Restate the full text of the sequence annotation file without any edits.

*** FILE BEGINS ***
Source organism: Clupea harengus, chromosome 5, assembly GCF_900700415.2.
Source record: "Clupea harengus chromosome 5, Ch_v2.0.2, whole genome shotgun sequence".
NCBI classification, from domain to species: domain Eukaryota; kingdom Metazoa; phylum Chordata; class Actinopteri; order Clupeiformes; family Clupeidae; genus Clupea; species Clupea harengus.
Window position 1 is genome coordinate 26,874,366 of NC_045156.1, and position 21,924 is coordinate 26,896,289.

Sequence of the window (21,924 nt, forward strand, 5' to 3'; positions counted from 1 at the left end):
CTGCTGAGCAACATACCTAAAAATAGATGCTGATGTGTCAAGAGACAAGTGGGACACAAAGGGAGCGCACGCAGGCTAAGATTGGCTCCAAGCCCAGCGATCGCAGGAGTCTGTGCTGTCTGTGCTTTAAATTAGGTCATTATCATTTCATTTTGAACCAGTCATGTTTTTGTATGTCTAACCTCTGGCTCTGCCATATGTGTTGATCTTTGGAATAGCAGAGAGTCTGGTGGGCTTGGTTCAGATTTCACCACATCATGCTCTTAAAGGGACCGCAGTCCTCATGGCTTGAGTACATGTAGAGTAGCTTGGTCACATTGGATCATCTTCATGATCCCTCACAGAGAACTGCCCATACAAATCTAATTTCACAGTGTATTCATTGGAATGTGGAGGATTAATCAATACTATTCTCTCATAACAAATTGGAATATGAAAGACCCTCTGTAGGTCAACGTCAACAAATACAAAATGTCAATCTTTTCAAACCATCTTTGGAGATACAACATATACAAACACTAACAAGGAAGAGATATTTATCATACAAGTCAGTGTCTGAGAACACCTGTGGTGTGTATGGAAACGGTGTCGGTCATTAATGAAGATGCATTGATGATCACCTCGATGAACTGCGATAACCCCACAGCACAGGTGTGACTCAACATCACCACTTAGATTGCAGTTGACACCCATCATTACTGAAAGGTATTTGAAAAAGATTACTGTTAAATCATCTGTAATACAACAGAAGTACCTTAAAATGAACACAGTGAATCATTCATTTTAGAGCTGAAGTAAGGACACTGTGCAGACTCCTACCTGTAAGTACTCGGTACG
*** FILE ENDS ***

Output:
Source organism: Clupea harengus, chromosome 5, assembly GCF_900700415.2.
Source record: "Clupea harengus chromosome 5, Ch_v2.0.2, whole genome shotgun sequence".
NCBI classification, from domain to species: domain Eukaryota; kingdom Metazoa; phylum Chordata; class Actinopteri; order Clupeiformes; family Clupeidae; genus Clupea; species Clupea harengus.
Window position 1 is genome coordinate 26,874,366 of NC_045156.1, and position 21,924 is coordinate 26,896,289.

Sequence of the window (21,924 nt, forward strand, 5' to 3'; positions counted from 1 at the left end):
CTGCTGAGCAACATACCTAAAAATAGATGCTGATGTGTCAAGAGACAAGTGGGACACAAAGGGAGCGCACGCAGGCTAAGATTGGCTCCAAGCCCAGCGATCGCAGGAGTCTGTGCTGTCTGTGCTTTAAATTAGGTCATTATCATTTCATTTTGAACCAGTCATGTTTTTGTATGTCTAACCTCTGGCTCTGCCATATGTGTTGATCTTTGGAATAGCAGAGAGTCTGGTGGGCTTGGTTCAGATTTCACCACATCATGCTCTTAAAGGGACCGCAGTCCTCATGGCTTGAGTACATGTAGAGTAGCTTGGTCACATTGGATCATCTTCATGATCCCTCACAGAGAACTGCCCATACAAATCTAATTTCACAGTGTATTCATTGGAATGTGGAGGATTAATCAATACTATTCTCTCATAACAAATTGGAATATGAAAGACCCTCTGTAGGTCAACGTCAACAAATACAAAATGTCAATCTTTTCAAACCATCTTTGGAGATACAACATATACAAACACTAACAAGGAAGAGATATTTATCATACAAGTCAGTGTCTGAGAACACCTGTGGTGTGTATGGAAACGGTGTCGGTCATTAATGAAGATGCATTGATGATCACCTCGATGAACTGCGATAACCCCACAGCACAGGTGTGACTCAACATCACCACTTAGATTGCAGTTGACACCCATCATTACTGAAAGGTATTTGAAAAAGATTACTGTTAAATCATCTGTAATACAACAGAAGTACCTTAAAATGAACACAGTGAATCATTCATTTTAGAGCTGAAGTAAGGACACTGTGCAGACTCCTACCTGTAAGTACTCGGTACG